Event tickets provided by a casino to patrons do not constitute “services” for the purposes of the Pennsylvania Race Horse Development and Gaming Act (the Act) and are therefore not subject to tax under the Act.
Under the Act, 4 Pa. Cons. Stat. Section 1101, et seq., casinos are subject to tax on their gross terminal revenue (GTR) and gross table game revenue (GTGR). Both GTR and GTGR are defined to include cash or cash equivalent that the casino receives from patrons from playing, less the cost of property that the casino distributes to a player as a result of playing the game. Travel expenses, food, refreshments, and “services” are not deductible from GTR or GTGR. Pa. Cons. Stat. Section 1103(1)(iii).
Greenwood Gaming & Entertainment, Inc. (Greenwood) owns and operates Parx Casino. As part of its operations, Greenwood provides tickets to events to its patrons as a result of their table gaming or slot play. In calculating its GTR and GTGR, Greenwood deducted the value of event tickets it gave to patrons from the GTR and GTGR tax base. The Commonwealth disallowed the deduction on the argument that event tickets constitute “services” under the Act.
On appeal, the Commonwealth Court held that an event ticket is neither a good nor a service, and the value of the event tickets should therefore be deducted from the GTR and GTGR tax base. (Greenwood Gaming & Entertainment, Inc. v. Commonwealth, No. 531 F.R. 2017 (Pa. Commw., 10/16/19) (unreported).)
The court reasoned that an event ticket is intangible property that confers a right to admission to an event. The court noted that the casino was not the direct service-provider for the event; rather, the performers provided the service. As such, a ticket provided by a casino to a third party’s event is simply a right of entry. The court rejected the state’s position that events are themselves services; the state’s own authority, the Uniform Commercial Code, included a service as a type of intangible. Further, the court reasoned that if the legislature intended that event tickets should not be deductible from patrons’ winnings, like the value of travel expenses, food, and refreshments, it could have expressly stated so.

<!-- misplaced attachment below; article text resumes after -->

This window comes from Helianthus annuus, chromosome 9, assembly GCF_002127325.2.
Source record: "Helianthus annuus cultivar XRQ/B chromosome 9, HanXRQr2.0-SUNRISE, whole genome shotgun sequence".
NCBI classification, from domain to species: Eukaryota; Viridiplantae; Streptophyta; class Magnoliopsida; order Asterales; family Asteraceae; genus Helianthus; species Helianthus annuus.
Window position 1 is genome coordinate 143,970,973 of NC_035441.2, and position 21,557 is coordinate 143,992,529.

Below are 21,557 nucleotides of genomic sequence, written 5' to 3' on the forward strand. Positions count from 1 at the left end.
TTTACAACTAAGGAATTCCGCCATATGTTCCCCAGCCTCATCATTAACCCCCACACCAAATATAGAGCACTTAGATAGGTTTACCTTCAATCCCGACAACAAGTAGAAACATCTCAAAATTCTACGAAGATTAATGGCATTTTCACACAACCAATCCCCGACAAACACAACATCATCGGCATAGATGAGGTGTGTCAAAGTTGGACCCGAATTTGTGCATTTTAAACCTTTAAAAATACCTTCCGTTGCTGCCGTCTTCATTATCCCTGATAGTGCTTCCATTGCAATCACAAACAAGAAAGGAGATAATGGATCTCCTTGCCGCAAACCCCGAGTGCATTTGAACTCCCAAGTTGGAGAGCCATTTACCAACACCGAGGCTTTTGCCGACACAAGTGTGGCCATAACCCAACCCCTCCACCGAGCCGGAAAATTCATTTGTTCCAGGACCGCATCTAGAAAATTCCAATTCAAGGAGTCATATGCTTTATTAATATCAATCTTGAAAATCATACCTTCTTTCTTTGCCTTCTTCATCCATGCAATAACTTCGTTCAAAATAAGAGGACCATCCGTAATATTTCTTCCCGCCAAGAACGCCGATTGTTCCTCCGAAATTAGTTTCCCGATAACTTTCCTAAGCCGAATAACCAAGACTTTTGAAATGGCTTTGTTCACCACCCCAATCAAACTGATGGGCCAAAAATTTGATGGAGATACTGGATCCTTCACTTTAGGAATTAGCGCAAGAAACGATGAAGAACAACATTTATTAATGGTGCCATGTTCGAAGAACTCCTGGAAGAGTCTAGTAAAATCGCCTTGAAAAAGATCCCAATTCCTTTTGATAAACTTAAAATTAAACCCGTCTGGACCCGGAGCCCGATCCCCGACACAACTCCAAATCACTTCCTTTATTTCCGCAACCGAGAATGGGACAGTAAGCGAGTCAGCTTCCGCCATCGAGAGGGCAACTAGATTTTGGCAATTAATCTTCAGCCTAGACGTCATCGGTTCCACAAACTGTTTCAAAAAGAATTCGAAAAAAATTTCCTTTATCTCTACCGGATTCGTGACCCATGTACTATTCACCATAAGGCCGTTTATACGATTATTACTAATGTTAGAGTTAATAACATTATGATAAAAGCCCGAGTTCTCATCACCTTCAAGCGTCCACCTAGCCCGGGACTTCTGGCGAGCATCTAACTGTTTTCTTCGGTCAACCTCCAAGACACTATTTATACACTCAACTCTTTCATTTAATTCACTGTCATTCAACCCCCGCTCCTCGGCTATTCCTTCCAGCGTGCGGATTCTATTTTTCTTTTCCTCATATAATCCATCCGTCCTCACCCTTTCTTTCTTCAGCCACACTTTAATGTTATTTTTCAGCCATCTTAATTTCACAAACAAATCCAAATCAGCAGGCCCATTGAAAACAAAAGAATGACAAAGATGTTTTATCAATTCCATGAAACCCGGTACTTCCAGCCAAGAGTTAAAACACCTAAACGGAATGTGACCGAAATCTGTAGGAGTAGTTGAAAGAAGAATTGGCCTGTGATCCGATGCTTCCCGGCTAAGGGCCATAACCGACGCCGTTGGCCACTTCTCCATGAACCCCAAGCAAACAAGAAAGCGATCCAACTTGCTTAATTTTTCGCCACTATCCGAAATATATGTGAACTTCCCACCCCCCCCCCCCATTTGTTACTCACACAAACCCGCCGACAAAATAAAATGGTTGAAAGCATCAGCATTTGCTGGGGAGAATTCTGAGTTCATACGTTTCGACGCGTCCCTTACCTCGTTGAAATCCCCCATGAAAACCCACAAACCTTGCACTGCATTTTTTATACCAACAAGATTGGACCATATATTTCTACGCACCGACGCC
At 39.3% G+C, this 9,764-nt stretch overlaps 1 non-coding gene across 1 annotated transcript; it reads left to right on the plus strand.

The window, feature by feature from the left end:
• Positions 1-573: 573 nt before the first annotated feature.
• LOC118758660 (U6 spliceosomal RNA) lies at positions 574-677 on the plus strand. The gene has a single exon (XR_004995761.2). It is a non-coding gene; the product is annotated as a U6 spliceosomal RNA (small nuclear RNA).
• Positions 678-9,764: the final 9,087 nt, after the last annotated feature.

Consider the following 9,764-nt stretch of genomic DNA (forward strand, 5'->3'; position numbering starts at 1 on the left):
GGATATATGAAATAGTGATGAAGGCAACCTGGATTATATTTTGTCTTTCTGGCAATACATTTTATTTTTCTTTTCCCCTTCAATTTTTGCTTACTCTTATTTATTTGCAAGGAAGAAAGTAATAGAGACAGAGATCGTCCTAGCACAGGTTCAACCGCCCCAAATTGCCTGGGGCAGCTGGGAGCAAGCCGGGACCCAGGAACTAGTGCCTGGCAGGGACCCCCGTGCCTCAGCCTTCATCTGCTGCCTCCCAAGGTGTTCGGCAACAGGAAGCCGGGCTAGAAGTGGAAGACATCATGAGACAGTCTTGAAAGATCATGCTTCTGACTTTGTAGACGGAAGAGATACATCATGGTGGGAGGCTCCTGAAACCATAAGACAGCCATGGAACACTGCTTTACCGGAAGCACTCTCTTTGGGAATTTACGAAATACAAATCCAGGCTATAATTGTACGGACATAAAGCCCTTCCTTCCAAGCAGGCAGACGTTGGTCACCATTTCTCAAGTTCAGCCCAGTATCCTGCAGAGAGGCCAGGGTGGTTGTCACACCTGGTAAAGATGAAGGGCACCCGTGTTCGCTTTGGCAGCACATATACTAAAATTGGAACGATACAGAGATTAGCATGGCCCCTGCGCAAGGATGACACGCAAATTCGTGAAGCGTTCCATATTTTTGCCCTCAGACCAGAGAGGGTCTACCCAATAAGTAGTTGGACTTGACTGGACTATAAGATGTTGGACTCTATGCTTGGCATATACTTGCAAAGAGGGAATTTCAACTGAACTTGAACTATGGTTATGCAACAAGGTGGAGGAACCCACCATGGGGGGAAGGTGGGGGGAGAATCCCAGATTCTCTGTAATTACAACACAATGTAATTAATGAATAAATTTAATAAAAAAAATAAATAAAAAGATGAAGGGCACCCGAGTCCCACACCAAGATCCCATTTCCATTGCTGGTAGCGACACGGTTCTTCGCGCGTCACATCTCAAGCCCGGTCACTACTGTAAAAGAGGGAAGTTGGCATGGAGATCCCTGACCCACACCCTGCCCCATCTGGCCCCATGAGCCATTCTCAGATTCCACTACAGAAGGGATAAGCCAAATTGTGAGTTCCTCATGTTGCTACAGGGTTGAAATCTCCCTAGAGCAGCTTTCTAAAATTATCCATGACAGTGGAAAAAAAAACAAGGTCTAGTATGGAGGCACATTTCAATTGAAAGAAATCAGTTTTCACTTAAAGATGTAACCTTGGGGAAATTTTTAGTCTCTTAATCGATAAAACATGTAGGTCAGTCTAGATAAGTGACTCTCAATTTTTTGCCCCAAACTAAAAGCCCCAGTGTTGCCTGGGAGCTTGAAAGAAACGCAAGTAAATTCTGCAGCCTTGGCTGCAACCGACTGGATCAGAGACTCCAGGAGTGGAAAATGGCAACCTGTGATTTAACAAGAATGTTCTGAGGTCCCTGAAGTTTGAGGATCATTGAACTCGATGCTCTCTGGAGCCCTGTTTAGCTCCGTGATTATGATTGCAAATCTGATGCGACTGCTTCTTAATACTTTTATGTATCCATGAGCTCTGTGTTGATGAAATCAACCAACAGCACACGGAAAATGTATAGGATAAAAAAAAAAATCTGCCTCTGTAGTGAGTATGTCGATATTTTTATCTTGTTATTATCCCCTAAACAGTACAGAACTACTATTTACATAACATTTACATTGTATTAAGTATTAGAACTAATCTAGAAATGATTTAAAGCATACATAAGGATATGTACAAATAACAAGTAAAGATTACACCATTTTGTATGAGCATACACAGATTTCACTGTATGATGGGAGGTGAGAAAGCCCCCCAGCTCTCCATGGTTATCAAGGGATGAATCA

Judge Robert Simpson, in dissent, viewed the effect of the majority’s opinion as an unreasonable result. He reasoned that there is no basis to treat event tickets provided to patrons based on their game play any differently than travel expenses, food, and refreshments. In his view, an event ticket is an indirect provision of a service, and should be treated as part of the GTR and GTGR tax base.
The case may be appealed. The outcome of the case will affect the application of the Act, and will provide precedent for what constitutes a “service” for Pennsylvania tax purposes.
This column does not necessarily reflect the opinion of The Bureau of National Affairs, Inc. or its owners.
Heidi Schwartz and Robert Careless are associates at Cozen O’Connor in Philadelphia.